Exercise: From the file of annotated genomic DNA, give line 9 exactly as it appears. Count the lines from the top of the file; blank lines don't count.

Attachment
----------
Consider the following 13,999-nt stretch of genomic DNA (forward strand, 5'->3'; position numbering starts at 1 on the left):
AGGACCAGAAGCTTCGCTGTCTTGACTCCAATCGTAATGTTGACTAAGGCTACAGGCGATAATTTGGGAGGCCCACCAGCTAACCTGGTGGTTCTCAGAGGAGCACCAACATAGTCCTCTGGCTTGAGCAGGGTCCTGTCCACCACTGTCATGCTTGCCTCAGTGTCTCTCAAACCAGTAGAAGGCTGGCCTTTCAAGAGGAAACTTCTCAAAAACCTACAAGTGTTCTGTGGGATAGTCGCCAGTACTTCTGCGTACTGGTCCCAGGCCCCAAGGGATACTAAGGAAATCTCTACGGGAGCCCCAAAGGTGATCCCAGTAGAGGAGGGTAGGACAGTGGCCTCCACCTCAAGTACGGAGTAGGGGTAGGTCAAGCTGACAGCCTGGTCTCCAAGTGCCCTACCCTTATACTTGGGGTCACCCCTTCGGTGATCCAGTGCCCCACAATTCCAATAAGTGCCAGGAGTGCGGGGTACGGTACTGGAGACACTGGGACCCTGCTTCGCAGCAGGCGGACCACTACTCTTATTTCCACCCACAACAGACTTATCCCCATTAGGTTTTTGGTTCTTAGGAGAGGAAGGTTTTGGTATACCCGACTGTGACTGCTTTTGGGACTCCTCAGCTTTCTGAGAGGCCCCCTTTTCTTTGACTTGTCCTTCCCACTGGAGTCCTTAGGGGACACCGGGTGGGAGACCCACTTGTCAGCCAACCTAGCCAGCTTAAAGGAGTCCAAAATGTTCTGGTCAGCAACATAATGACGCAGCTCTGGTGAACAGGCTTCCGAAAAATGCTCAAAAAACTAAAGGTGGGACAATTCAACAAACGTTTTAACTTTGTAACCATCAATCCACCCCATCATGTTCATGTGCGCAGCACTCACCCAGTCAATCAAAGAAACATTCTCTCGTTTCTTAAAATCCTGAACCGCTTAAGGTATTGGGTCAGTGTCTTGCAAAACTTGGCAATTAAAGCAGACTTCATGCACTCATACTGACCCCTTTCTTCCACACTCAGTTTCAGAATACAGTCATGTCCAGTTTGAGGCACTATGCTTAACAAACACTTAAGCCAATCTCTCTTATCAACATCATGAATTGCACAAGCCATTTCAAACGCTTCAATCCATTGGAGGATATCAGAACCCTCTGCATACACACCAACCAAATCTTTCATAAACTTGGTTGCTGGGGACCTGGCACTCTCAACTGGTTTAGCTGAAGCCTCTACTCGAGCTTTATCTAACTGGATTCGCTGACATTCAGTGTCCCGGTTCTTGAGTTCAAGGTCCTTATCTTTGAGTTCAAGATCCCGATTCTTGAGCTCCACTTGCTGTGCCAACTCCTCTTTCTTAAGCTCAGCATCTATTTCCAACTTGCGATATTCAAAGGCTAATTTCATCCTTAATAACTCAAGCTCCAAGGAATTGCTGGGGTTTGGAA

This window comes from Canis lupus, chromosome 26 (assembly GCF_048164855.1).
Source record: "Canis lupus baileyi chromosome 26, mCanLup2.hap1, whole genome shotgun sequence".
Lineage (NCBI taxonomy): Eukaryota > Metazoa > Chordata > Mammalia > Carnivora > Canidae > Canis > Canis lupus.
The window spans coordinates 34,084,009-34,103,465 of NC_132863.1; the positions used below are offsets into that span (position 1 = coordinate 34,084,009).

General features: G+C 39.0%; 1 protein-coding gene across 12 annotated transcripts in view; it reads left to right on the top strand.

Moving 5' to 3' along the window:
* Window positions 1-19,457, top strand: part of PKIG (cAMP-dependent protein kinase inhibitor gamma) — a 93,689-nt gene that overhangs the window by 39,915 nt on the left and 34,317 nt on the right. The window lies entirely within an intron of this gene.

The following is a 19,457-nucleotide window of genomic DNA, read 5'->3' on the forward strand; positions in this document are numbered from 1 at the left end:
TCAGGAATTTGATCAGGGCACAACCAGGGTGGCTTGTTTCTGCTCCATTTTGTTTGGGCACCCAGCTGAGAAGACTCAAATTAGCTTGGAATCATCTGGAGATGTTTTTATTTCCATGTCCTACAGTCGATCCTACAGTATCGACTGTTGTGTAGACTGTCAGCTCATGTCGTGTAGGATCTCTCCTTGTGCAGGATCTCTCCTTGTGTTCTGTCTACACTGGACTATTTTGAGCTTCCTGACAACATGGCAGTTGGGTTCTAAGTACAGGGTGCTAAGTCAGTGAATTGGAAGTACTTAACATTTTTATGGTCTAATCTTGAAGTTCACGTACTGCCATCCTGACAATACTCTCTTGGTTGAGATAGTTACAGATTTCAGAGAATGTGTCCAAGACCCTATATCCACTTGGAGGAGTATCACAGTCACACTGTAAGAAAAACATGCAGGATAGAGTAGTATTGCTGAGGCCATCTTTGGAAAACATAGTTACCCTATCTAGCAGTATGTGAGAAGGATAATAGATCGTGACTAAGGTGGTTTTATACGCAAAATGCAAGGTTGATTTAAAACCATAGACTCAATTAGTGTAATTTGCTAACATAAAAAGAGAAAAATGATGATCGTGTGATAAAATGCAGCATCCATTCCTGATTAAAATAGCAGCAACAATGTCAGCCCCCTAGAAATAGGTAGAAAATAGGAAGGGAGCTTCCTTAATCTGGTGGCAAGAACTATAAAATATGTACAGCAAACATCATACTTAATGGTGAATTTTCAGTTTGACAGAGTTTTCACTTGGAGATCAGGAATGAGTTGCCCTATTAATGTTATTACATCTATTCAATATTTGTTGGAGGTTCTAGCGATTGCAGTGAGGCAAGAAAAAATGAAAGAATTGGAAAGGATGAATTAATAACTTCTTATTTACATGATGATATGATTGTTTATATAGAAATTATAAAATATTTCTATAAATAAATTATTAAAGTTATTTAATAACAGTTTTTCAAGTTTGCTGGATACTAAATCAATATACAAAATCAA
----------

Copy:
* Window positions 1-19,457, top strand: part of PKIG (cAMP-dependent protein kinase inhibitor gamma) — a 93,689-nt gene that overhangs the window by 39,915 nt on the left and 34,317 nt on the right. The window lies entirely within an intron of this gene.